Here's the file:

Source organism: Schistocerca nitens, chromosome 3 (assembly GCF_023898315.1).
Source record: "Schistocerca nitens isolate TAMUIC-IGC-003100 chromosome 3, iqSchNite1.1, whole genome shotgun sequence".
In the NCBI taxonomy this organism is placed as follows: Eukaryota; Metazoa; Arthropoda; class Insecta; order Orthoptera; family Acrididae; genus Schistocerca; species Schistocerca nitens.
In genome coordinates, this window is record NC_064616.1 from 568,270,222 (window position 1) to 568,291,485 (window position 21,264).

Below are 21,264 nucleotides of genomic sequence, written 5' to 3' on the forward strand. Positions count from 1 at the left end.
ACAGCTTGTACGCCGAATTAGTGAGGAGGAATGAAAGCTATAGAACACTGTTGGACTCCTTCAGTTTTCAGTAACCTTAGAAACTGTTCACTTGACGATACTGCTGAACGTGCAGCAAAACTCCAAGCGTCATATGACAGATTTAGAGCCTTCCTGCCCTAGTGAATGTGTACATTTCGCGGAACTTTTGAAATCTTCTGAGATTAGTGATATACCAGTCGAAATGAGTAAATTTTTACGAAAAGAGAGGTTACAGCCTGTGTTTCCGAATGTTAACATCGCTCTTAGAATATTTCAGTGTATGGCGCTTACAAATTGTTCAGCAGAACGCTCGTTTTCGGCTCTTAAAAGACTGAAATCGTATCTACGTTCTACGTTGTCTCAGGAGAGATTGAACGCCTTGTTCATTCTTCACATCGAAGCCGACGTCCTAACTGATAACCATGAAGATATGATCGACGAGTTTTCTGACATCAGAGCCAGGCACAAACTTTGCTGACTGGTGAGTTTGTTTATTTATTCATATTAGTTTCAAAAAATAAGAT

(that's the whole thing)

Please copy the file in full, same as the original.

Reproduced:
Source organism: Schistocerca nitens, chromosome 3 (assembly GCF_023898315.1).
Source record: "Schistocerca nitens isolate TAMUIC-IGC-003100 chromosome 3, iqSchNite1.1, whole genome shotgun sequence".
In the NCBI taxonomy this organism is placed as follows: Eukaryota; Metazoa; Arthropoda; class Insecta; order Orthoptera; family Acrididae; genus Schistocerca; species Schistocerca nitens.
In genome coordinates, this window is record NC_064616.1 from 568,270,222 (window position 1) to 568,291,485 (window position 21,264).

Below are 21,264 nucleotides of genomic sequence, written 5' to 3' on the forward strand. Positions count from 1 at the left end.
ACAGCTTGTACGCCGAATTAGTGAGGAGGAATGAAAGCTATAGAACACTGTTGGACTCCTTCAGTTTTCAGTAACCTTAGAAACTGTTCACTTGACGATACTGCTGAACGTGCAGCAAAACTCCAAGCGTCATATGACAGATTTAGAGCCTTCCTGCCCTAGTGAATGTGTACATTTCGCGGAACTTTTGAAATCTTCTGAGATTAGTGATATACCAGTCGAAATGAGTAAATTTTTACGAAAAGAGAGGTTACAGCCTGTGTTTCCGAATGTTAACATCGCTCTTAGAATATTTCAGTGTATGGCGCTTACAAATTGTTCAGCAGAACGCTCGTTTTCGGCTCTTAAAAGACTGAAATCGTATCTACGTTCTACGTTGTCTCAGGAGAGATTGAACGCCTTGTTCATTCTTCACATCGAAGCCGACGTCCTAACTGATAACCATGAAGATATGATCGACGAGTTTTCTGACATCAGAGCCAGGCACAAACTTTGCTGACTGGTGAGTTTGTTTATTTATTCATATTAGTTTCAAAAAATAAGAT